Something was wrong. Enter: panic mode, quickly followed by: stifled-cry-while-trying-not-to-choke mode. I signaled for Sam to pull up next to me so I could tell him things were not going well. He replied with some words of encouragement, clearly not getting what I was telling him. I tried sending him a message via ESP (and a few of my best dirty looks) to let him know, “DUDE. WE HAVE A NO BUENO SITUATION HERE.” No such luck. I resorted to actual speaking and told him I was thinking of calling it a day at 13.1. That got his attention. He stayed next to me, and did his best to keep me going, but I just wasn’t having it. At mile 12.5 the half marathoners turned off for the finish line and let me tell you, I have never been so jealous of half marathoners in my life. Normally, I love it when they split off and we have the course all to ourselves. Not today. I almost went with them – and could have collected a finisher’s medal and avoided the dreaded “DNF” (Did Not Finish) – but waited until the very last cone dividing our paths before following my fellow full marathoners, determined to try again. I desperately wanted to get my shit together.

It was my final attempt trying to save what was turning out to be a disastrous race. Between miles 12.5 and 15, I could see that I was the 12th female and just a few minutes behind the lead woman, and – in what can only be described as a cruel joke from the marathon gods – my pace slowed from 7:05 to 7:15 to 7:20, and eventually, 8:00. I got passed by two women. I wished them well as I peeled off the course just beyond a medical tent. I saw Sam and started to sob uncontrollably. I was done. My marathon ended at 15.33 miles. I had just DNFed my first race. A medic came running over, asking if I was sick. In between tears and wiping gobs of snot off my face, I answered, “no.” He asked if I was hurt. Again, “no.” He wanted to get me a wheelchair. He wanted to call over another medic. Dude, seriously, I am not hurt. The poor guy looked so confused, if this girl wasn’t sick or injured, why did she just drop out of the race? “I just don’t have it today,” I said. Thankfully, Sam waved him off. And before doing anything else, I took off my number. I wanted to get rid of it as soon as possible, I was embarrassed by my yellow marathon bib.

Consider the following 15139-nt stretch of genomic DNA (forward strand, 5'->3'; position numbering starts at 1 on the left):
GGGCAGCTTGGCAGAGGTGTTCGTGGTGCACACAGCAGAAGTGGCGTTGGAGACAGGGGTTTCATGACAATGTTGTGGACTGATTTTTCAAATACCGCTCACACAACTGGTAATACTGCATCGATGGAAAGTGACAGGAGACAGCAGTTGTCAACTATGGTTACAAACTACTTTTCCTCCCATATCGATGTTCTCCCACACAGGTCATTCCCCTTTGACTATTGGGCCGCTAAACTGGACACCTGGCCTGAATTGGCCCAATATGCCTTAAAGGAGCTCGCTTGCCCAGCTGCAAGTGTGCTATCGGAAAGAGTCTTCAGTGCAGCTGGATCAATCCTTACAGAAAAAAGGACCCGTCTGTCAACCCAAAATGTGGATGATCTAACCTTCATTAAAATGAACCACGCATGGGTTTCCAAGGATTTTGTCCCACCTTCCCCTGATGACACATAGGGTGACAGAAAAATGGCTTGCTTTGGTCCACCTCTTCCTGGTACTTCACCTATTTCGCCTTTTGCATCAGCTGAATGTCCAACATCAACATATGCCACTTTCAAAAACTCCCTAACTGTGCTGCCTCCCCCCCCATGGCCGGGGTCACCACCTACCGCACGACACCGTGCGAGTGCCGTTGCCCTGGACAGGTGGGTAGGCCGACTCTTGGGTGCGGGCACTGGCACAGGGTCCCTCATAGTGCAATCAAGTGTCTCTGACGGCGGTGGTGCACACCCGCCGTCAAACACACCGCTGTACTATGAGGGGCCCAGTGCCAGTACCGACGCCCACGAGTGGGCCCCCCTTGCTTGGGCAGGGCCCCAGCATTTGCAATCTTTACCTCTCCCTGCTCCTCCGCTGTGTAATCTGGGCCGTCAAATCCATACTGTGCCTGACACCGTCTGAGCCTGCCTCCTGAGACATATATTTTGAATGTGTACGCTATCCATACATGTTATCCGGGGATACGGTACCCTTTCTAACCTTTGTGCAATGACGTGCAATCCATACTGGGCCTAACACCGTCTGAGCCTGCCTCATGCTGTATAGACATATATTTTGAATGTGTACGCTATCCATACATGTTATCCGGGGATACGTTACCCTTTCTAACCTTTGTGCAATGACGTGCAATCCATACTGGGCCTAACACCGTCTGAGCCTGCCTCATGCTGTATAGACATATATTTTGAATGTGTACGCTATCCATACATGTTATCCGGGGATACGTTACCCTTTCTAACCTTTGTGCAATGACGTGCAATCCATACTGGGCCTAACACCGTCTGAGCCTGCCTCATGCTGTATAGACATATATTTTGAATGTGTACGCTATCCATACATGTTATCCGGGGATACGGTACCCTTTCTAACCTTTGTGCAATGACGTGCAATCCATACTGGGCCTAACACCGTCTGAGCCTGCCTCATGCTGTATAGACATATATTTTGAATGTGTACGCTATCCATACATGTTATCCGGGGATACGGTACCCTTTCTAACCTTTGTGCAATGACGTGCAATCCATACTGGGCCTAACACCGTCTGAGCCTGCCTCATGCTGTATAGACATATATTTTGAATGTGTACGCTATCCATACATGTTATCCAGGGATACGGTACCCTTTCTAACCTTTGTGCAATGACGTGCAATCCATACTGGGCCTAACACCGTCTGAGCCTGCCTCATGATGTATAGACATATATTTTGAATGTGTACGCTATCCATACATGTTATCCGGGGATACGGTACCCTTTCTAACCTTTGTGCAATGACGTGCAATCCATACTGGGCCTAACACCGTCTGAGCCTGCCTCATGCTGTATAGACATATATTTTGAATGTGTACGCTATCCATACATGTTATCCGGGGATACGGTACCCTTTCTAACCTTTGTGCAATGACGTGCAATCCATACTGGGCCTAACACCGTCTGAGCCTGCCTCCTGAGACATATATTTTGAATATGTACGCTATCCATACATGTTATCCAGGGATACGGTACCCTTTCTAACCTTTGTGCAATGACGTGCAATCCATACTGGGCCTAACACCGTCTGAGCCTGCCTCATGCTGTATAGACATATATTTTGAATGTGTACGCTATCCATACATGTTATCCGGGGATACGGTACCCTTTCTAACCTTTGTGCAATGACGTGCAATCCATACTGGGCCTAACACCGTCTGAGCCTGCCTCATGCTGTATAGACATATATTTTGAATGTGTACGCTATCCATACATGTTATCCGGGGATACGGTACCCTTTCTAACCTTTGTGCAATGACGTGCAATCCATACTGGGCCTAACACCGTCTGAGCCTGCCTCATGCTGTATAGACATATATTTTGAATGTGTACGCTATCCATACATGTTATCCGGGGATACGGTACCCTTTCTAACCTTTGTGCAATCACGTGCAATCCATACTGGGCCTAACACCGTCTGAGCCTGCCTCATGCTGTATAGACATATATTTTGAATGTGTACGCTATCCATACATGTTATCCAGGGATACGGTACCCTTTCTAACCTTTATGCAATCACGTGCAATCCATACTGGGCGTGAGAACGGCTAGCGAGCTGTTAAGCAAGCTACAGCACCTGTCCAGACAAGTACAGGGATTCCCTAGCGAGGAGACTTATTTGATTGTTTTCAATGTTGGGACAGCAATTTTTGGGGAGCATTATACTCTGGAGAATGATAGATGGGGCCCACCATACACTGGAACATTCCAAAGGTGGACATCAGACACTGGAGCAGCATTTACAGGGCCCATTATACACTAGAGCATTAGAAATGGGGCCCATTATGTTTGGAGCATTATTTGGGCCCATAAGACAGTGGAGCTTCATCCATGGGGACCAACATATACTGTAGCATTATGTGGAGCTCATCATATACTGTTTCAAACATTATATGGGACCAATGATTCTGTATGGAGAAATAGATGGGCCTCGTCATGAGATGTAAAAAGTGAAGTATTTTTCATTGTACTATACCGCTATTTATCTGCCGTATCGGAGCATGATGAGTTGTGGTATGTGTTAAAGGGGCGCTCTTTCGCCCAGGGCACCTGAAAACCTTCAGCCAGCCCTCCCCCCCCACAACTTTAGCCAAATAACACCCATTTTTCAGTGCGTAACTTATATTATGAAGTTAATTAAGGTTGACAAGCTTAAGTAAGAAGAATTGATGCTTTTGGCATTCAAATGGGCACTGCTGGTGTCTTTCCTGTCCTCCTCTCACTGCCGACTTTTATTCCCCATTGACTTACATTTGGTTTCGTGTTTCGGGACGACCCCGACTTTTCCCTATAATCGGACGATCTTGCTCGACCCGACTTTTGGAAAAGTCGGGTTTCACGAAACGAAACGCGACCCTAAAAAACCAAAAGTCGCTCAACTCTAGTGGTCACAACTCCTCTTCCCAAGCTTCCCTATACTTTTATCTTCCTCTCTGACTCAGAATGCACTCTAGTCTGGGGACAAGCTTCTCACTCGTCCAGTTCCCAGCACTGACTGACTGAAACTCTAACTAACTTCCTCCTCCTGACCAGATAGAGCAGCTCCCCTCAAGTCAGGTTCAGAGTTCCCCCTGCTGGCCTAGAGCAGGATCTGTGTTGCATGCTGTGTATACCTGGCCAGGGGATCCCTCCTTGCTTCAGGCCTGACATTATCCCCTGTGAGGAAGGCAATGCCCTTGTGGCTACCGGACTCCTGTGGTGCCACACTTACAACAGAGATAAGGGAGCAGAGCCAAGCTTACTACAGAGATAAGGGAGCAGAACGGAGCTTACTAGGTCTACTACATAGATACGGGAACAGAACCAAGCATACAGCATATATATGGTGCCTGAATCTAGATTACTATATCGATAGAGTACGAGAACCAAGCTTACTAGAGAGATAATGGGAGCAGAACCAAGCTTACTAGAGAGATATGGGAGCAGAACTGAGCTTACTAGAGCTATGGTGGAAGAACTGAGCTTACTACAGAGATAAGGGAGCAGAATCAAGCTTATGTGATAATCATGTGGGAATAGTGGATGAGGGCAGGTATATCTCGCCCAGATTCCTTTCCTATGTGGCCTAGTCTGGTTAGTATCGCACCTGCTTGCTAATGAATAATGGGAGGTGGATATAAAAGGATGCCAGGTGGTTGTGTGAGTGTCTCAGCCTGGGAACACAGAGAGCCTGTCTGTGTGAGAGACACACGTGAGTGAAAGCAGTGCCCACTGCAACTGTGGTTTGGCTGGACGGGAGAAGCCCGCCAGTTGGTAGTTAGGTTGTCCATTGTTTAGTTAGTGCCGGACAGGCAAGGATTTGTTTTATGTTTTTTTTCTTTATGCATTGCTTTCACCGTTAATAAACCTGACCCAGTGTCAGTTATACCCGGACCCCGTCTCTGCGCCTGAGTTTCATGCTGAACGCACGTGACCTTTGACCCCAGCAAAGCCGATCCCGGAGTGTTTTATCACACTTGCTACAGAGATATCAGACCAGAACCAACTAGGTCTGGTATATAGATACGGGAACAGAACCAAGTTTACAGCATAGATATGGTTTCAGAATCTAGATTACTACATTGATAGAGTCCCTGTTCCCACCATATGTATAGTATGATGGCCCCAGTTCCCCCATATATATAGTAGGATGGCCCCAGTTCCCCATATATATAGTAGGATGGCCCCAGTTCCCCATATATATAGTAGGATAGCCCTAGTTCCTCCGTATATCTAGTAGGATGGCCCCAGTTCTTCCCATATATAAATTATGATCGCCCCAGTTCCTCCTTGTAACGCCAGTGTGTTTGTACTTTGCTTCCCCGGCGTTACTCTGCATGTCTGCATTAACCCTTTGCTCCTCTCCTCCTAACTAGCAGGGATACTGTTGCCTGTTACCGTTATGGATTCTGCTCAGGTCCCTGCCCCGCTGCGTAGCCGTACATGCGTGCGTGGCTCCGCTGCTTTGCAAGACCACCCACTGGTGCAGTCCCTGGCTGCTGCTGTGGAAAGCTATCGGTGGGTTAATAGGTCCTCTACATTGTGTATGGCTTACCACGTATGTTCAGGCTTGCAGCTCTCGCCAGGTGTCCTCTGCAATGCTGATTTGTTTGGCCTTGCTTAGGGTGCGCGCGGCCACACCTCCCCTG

In the hours (ok, fine, days) that followed, I was so sad. So disappointed. All those hours training in the cold, on vacation, early in the morning, late at night, and for what? So I could run 60% of a marathon? Much like you do after a relationship ends, I asked myself, what happened? Were there any signs? Could I have seen this coming? I guess the short answer is “probably” and the long answer is a conversation to be had after a glass or two of wine (preferably with a box of tissues handy). I tried not to focus on the race and spent the next three days in Lafayette, Louisiana where I nursed my bruised ego in the form of boudin, po’boys, and bread pudding.

Lake Martin, Louisiana. Not a bad place to recover.

I took a few days off from running, and then – thanks to some advice from my coach – got back outside. We agreed that the best way to get rid of the demons of the New Orleans Marathon was to run: I’m signed up to run a half marathon this weekend. If all goes well, I’ll have a finisher’s medal and hopefully a little bit of that self-confidence I keep hearing about. If not, well, at least I’ll get a free bagel.


2 thoughts on “DNF in NOLA

  1. Thank Kelly! As always, articulate and well written. You’ve got what it takes. Know when to hold ’em, know when to fold ’em. A DNF is just a step on the path. Hang in…

    Sent from my iPad